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July / August 2005
Superior Audio Equipment Review

Shanling CD-T300 CD Player/Transport
Museum Quality Design
Review By Phil Gold


Shanling CD-T300  About ten miles from my house sits a strange construction a movieplex no less in the shape of the alien spaceship from Close Encounters. I have no idea if that particular shape is conducive to its function in life. But the subject of today's review, which shares much the same overall shape and propensity for cool lights, is very much the case of form following function. After all, a CD is circular, so why shouldn't a CD player follow suit. There are some obvious advantages. The structural integrity of a circular machine and its lack of parallel sides help to minimize resonance, and you can easily fit the optimal number of feet three of course. Three feet under a rectangular object might be problematic, but not here. The major drawback is that with the platter centrally located, the machine has to be very large to contain and isolate the all important power supply. No problem, just move the power supply outboard, and while you're at it, make sure that doesn't sit in a rectangular box either.

Back to the drive mechanism, you'll want that located dead centre, which makes any kind of sliding drawer mechanism problematic. So let's use a top loader, and while we're at it, let's find the best one ever made. Will the venerable Philips CDM-4 reference grade King of the Rockers do? So what if it's no longer in production. Lucky we bought a bunch of them years ago and set them aside for a day like this. Let's offer a limited edition of just 300 units (with 30 allocated to the US).

Shanling CD-T300 Power Supply UnitThus begins the design process and that's before deciding on a balanced tube output stage, twelve Burr-Brown OPA627 chips for I/V conversion and low pass filtering. and eight, count 'em eight Burr-Brown PCM1704K D/A converter chips. The most dramatic design decision is sure to amuse your friends. When you remove the heavy disc cover, which normally glows with a blue sheen, Shanling provides a base to set it down on. Do so and it glows blue again, thanks to a battery in the base. Cool!

Not so cool are the remote controls yes there are two! One is large and complex, the other slim and modest in its feature set. Both are made of high quality materials but the way the text is embossed make it very difficult to read the purpose of each button, unless the light falls just so. Strange how so many companies fall down on this simple point. This is the main user interface. It should be simple to use, easy to read and comprehensive. I don't much care if it's plastic or metal. Back to the drawing board please. A third party remote will probably do the trick but won't necessarily give you access to all the features. For example on the big remote there is a button to switch between 44.1kbps and 96kbps oversampling.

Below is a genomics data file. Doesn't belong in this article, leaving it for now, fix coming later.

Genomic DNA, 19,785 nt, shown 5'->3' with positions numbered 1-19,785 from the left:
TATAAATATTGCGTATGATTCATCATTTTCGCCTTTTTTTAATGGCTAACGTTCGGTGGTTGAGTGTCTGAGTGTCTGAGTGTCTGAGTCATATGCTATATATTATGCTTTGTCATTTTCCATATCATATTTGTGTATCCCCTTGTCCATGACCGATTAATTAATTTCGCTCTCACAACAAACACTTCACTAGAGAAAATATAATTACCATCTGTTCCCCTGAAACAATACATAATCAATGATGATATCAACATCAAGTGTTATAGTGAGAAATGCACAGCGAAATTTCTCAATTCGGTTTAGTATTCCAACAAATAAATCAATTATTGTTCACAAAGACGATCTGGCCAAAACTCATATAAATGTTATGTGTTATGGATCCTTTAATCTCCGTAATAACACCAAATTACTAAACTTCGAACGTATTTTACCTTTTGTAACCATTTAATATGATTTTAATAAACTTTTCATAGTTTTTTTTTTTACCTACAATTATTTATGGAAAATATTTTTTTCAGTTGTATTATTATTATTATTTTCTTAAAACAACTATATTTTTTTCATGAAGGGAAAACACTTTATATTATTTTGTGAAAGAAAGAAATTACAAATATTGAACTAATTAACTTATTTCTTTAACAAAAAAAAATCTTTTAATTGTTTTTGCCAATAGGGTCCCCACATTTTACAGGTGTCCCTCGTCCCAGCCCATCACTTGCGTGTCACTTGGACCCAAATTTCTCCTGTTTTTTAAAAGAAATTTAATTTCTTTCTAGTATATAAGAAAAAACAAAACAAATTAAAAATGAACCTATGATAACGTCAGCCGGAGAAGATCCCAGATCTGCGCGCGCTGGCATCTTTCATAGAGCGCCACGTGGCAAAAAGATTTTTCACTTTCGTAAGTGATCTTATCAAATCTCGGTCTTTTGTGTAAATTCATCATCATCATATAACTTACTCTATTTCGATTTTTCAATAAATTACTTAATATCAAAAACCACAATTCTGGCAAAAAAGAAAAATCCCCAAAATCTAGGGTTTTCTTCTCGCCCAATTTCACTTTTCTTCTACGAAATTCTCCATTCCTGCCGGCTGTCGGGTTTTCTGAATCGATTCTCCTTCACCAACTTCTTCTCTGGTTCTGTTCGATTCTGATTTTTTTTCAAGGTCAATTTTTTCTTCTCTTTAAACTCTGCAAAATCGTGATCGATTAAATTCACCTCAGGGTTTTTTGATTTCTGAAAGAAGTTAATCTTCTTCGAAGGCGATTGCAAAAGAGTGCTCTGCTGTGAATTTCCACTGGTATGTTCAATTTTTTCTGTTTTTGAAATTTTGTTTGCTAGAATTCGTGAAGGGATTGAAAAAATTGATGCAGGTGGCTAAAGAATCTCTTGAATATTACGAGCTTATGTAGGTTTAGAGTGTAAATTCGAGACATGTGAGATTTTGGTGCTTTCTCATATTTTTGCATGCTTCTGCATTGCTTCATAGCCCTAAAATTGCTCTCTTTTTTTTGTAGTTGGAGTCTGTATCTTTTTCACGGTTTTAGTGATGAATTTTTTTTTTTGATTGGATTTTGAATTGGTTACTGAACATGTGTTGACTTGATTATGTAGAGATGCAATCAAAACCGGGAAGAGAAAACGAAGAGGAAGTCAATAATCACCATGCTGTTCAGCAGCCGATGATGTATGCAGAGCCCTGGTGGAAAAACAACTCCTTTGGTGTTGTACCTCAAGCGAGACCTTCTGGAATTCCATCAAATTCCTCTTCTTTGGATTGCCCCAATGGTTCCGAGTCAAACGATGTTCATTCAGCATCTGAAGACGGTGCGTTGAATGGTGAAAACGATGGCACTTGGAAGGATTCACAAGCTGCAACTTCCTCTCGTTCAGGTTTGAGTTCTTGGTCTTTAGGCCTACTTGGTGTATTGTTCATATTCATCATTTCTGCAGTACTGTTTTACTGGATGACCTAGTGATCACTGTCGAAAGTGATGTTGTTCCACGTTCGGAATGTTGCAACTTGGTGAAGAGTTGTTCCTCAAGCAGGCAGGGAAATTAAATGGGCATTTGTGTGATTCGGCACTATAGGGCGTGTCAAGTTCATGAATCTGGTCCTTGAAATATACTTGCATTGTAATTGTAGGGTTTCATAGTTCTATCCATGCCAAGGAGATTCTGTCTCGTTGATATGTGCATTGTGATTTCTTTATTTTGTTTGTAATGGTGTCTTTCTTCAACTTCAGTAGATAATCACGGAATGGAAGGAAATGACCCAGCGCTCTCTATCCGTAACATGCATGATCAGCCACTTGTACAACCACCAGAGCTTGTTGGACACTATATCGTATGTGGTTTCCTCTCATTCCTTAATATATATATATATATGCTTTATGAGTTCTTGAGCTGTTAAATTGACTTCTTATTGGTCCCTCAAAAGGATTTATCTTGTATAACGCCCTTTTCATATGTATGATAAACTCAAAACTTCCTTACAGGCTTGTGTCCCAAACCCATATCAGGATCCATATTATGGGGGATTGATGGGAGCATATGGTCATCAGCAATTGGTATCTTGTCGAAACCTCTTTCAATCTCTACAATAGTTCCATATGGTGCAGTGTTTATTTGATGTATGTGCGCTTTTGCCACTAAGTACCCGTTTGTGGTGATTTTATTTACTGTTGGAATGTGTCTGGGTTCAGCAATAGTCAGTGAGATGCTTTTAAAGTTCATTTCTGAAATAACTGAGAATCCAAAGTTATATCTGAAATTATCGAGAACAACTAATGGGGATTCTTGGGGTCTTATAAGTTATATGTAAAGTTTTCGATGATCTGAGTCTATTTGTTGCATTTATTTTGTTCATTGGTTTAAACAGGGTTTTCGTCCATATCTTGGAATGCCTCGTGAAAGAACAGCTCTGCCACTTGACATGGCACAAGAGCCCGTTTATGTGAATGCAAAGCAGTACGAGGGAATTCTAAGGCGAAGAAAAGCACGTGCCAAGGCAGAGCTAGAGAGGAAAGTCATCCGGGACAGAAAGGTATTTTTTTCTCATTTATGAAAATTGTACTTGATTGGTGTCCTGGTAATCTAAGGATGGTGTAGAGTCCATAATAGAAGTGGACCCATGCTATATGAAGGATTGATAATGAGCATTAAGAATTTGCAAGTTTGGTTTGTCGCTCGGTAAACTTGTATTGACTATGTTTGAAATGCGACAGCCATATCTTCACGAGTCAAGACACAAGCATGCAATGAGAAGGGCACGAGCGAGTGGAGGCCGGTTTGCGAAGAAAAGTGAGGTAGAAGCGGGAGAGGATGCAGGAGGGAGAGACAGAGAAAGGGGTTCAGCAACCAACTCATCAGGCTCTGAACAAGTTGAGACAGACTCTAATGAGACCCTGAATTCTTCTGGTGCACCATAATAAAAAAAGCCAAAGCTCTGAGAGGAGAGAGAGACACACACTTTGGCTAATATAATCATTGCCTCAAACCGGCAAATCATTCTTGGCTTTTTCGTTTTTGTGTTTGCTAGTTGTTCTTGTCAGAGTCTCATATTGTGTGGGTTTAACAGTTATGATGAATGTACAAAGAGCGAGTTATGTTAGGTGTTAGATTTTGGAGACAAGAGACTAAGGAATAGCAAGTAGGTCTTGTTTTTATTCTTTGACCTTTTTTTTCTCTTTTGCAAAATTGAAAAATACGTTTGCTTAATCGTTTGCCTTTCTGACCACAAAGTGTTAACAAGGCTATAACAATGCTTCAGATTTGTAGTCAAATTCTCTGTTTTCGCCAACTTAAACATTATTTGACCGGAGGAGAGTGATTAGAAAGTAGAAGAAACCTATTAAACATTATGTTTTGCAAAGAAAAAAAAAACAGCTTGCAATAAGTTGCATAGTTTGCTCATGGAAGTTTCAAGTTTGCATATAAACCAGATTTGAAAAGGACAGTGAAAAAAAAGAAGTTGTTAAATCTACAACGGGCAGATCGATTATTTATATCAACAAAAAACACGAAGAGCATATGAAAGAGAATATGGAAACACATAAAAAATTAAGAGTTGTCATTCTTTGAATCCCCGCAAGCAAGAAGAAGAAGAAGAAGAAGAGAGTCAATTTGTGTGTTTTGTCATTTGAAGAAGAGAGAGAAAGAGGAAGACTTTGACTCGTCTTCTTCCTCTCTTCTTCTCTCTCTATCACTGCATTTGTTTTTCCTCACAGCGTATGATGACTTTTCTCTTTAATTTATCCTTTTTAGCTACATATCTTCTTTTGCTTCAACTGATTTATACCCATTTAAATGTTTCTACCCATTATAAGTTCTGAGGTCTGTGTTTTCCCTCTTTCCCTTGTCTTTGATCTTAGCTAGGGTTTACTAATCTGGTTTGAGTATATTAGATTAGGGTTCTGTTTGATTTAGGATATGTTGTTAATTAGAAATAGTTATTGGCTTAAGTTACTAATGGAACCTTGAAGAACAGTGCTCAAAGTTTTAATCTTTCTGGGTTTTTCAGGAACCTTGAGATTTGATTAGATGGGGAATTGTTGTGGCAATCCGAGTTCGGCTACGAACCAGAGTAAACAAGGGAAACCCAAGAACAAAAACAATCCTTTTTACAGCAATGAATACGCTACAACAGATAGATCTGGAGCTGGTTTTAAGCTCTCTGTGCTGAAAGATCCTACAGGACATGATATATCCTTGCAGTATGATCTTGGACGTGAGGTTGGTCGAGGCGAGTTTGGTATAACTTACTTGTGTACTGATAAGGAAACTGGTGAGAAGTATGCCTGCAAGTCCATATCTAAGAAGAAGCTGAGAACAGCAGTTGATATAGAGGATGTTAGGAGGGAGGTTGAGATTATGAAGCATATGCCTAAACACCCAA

Shanling CD-T300 Rear (XLR and RCA)But Shanling has done a much better job with the unit itself. The connections are all neatly inset in the rear of the circular frame, not crowded too closely together as often happens, and the top mounted controls are clear with a high quality feel to them. They sit above a discreet front-facing LED status panel. Best of all, the four tubes (2 for unbalanced, 4 for balanced) are set into the bevel and are easily replaceable without tools. The on off switch is the large knob sitting atop the rearmost of the three illuminated feet. You can choose rubber feet, metal feet or spikes, all included in the Shanling's magnificent carrying case. The fit and finish of this player is absolutely exemplary.

The substantial outboard power supply, which contains three transformers and filtering, boasts a large meter, switchable between voltage and current readings. The power supply has its own separate power switch. You'll need quite a lot of space to accommodate the Shanling, its base for the drive cover, and the power supply.